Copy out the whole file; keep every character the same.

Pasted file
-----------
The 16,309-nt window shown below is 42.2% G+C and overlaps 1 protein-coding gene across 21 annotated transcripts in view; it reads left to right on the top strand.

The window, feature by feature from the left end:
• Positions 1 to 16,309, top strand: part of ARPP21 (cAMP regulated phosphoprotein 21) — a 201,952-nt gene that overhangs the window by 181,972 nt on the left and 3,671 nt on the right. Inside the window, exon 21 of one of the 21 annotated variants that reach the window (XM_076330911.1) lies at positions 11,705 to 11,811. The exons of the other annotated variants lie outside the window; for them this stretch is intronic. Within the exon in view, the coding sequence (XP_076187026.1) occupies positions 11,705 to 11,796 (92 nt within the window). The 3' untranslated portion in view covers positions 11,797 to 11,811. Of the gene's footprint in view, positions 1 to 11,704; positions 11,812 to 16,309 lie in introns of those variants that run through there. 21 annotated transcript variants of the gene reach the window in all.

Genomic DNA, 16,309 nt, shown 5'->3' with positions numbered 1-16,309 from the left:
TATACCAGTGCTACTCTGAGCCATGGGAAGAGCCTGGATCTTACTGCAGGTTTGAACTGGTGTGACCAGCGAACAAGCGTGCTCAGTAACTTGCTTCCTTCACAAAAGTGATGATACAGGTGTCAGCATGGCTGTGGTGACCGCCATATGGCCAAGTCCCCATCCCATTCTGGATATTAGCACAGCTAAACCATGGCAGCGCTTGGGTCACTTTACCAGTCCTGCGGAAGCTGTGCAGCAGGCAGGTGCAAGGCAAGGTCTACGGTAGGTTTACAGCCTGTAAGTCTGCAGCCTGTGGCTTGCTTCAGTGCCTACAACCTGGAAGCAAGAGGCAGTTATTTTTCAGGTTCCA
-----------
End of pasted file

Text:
The 16,309-nt window shown below is 42.2% G+C and overlaps 1 protein-coding gene across 21 annotated transcripts in view; it reads left to right on the top strand.

The window, feature by feature from the left end:
• Positions 1 to 16,309, top strand: part of ARPP21 (cAMP regulated phosphoprotein 21) — a 201,952-nt gene that overhangs the window by 181,972 nt on the left and 3,671 nt on the right. Inside the window, exon 21 of one of the 21 annotated variants that reach the window (XM_076330911.1) lies at positions 11,705 to 11,811. The exons of the other annotated variants lie outside the window; for them this stretch is intronic. Within the exon in view, the coding sequence (XP_076187026.1) occupies positions 11,705 to 11,796 (92 nt within the window). The 3' untranslated portion in view covers positions 11,797 to 11,811. Of the gene's footprint in view, positions 1 to 11,704; positions 11,812 to 16,309 lie in introns of those variants that run through there. 21 annotated transcript variants of the gene reach the window in all.

Genomic DNA, 16,309 nt, shown 5'->3' with positions numbered 1-16,309 from the left:
TATACCAGTGCTACTCTGAGCCATGGGAAGAGCCTGGATCTTACTGCAGGTTTGAACTGGTGTGACCAGCGAACAAGCGTGCTCAGTAACTTGCTTCCTTCACAAAAGTGATGATACAGGTGTCAGCATGGCTGTGGTGACCGCCATATGGCCAAGTCCCCATCCCATTCTGGATATTAGCACAGCTAAACCATGGCAGCGCTTGGGTCACTTTACCAGTCCTGCGGAAGCTGTGCAGCAGGCAGGTGCAAGGCAAGGTCTACGGTAGGTTTACAGCCTGTAAGTCTGCAGCCTGTGGCTTGCTTCAGTGCCTACAACCTGGAAGCAAGAGGCAGTTATTTTTCAGGTTCCA